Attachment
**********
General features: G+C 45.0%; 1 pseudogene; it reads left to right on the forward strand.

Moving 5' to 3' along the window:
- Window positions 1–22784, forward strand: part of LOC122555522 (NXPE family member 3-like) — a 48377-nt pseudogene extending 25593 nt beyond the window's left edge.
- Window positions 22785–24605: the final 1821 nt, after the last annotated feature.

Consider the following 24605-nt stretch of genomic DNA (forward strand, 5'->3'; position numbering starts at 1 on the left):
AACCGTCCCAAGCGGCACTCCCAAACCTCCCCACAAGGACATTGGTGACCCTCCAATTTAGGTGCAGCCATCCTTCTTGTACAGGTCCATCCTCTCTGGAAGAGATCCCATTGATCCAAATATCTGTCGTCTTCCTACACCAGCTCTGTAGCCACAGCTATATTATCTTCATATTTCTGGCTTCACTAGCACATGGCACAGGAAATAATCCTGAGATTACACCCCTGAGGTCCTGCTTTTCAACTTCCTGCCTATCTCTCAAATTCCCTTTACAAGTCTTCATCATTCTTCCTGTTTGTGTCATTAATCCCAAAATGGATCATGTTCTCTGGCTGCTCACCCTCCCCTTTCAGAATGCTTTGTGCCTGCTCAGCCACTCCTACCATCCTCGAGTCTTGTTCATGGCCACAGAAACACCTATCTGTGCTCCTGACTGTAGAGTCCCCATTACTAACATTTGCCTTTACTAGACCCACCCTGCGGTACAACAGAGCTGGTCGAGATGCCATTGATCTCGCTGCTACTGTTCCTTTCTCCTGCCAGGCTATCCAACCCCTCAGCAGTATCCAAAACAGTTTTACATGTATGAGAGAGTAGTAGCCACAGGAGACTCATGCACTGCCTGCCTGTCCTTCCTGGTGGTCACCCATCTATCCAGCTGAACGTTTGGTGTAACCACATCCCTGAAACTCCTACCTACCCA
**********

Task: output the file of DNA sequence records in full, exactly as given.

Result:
General features: G+C 45.0%; 1 pseudogene; it reads left to right on the forward strand.

Moving 5' to 3' along the window:
- Window positions 1–22784, forward strand: part of LOC122555522 (NXPE family member 3-like) — a 48377-nt pseudogene extending 25593 nt beyond the window's left edge.
- Window positions 22785–24605: the final 1821 nt, after the last annotated feature.

Consider the following 24605-nt stretch of genomic DNA (forward strand, 5'->3'; position numbering starts at 1 on the left):
AACCGTCCCAAGCGGCACTCCCAAACCTCCCCACAAGGACATTGGTGACCCTCCAATTTAGGTGCAGCCATCCTTCTTGTACAGGTCCATCCTCTCTGGAAGAGATCCCATTGATCCAAATATCTGTCGTCTTCCTACACCAGCTCTGTAGCCACAGCTATATTATCTTCATATTTCTGGCTTCACTAGCACATGGCACAGGAAATAATCCTGAGATTACACCCCTGAGGTCCTGCTTTTCAACTTCCTGCCTATCTCTCAAATTCCCTTTACAAGTCTTCATCATTCTTCCTGTTTGTGTCATTAATCCCAAAATGGATCATGTTCTCTGGCTGCTCACCCTCCCCTTTCAGAATGCTTTGTGCCTGCTCAGCCACTCCTACCATCCTCGAGTCTTGTTCATGGCCACAGAAACACCTATCTGTGCTCCTGACTGTAGAGTCCCCATTACTAACATTTGCCTTTACTAGACCCACCCTGCGGTACAACAGAGCTGGTCGAGATGCCATTGATCTCGCTGCTACTGTTCCTTTCTCCTGCCAGGCTATCCAACCCCTCAGCAGTATCCAAAACAGTTTTACATGTATGAGAGAGTAGTAGCCACAGGAGACTCATGCACTGCCTGCCTGTCCTTCCTGGTGGTCACCCATCTATCCAGCTGAACGTTTGGTGTAACCACATCCCTGAAACTCCTACCTACCCA